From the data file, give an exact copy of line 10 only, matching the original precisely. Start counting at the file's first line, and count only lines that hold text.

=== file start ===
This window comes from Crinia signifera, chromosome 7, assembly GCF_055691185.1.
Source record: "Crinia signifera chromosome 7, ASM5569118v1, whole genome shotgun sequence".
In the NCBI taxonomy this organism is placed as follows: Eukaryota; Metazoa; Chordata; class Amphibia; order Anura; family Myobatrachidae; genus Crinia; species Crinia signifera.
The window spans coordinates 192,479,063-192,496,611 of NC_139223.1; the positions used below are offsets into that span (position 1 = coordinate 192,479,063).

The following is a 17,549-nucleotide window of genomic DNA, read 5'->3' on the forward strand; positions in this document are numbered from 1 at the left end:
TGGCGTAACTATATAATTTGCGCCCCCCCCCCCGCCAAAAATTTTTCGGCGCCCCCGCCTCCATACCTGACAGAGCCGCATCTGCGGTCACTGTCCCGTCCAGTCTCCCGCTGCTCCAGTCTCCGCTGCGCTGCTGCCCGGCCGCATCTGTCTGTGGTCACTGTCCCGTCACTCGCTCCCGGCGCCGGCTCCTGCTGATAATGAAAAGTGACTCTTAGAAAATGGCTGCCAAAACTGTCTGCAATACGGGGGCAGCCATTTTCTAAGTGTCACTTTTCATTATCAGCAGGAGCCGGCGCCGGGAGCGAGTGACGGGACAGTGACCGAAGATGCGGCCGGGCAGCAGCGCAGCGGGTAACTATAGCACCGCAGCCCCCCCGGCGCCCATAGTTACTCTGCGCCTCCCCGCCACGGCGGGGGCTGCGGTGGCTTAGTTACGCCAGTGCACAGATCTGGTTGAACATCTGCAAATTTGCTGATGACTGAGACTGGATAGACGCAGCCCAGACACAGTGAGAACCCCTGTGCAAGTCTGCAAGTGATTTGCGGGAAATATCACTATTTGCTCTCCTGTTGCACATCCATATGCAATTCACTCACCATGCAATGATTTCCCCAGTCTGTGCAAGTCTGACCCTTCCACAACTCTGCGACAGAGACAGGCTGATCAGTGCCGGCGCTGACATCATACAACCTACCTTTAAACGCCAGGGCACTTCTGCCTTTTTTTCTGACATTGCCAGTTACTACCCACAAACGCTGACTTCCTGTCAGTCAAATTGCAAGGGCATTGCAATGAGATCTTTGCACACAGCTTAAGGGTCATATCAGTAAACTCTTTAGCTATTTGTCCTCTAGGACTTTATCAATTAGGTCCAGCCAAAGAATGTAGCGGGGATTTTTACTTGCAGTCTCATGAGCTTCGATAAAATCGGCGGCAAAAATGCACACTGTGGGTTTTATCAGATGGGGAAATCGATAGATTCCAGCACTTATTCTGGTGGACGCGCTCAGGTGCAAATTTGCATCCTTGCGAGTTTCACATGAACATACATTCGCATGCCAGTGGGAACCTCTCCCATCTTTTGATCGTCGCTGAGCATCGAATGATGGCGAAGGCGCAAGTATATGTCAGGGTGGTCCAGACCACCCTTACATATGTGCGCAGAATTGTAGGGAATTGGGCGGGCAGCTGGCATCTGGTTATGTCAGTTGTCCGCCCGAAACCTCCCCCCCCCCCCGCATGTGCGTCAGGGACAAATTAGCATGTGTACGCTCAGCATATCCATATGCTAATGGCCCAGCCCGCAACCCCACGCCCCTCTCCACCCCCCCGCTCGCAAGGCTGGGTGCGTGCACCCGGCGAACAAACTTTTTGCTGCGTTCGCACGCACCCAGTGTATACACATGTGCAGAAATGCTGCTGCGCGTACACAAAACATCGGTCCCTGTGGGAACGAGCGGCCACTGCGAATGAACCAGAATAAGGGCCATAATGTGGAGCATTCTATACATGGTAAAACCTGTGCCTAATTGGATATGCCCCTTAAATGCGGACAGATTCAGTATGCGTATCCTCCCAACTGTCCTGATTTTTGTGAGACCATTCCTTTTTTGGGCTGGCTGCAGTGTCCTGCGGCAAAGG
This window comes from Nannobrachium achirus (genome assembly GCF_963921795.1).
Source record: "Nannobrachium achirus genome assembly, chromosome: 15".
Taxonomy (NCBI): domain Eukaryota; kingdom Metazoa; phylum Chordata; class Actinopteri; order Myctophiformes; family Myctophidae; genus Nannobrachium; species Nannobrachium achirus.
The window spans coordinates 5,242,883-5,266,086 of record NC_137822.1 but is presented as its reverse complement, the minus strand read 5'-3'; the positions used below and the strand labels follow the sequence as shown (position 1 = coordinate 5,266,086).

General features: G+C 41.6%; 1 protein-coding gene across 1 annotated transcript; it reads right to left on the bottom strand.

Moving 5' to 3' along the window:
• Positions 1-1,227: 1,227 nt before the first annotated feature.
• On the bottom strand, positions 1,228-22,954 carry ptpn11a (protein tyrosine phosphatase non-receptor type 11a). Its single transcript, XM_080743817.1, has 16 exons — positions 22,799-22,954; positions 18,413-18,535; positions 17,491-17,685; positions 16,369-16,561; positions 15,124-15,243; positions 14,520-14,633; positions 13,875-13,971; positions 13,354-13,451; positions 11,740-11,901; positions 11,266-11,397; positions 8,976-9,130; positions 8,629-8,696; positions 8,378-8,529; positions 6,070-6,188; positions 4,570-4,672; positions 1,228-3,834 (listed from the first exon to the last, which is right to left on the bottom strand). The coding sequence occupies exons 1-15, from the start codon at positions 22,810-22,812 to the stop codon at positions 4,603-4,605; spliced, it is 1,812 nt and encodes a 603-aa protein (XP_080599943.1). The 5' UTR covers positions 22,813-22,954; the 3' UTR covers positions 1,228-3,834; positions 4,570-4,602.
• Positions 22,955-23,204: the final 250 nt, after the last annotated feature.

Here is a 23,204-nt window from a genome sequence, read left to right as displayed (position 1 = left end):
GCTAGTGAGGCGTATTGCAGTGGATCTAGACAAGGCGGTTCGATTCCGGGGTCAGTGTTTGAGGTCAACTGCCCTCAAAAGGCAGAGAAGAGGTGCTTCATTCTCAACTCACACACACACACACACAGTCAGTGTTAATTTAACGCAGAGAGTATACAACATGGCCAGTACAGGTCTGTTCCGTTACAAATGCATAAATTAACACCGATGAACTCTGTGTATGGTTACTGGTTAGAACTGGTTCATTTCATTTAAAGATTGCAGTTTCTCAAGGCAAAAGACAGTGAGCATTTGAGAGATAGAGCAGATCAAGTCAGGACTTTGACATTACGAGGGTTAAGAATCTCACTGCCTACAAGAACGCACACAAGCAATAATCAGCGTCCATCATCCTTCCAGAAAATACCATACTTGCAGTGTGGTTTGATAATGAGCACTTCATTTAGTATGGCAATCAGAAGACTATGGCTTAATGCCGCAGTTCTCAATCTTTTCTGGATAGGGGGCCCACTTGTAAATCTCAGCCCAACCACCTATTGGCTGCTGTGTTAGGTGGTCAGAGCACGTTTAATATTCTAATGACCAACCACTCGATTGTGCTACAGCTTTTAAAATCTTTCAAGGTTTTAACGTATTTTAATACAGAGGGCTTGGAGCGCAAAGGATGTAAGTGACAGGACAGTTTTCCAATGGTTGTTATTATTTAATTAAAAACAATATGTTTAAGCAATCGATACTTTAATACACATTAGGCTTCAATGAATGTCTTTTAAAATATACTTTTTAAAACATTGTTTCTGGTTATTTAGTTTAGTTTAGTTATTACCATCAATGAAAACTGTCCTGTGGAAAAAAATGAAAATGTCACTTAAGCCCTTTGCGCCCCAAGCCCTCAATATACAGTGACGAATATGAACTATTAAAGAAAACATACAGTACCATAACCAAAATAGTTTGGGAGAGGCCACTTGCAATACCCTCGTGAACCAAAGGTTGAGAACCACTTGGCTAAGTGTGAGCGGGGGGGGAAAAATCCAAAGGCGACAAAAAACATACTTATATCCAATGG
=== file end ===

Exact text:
The window spans coordinates 5,242,883-5,266,086 of record NC_137822.1 but is presented as its reverse complement, the minus strand read 5'-3'; the positions used below and the strand labels follow the sequence as shown (position 1 = coordinate 5,266,086).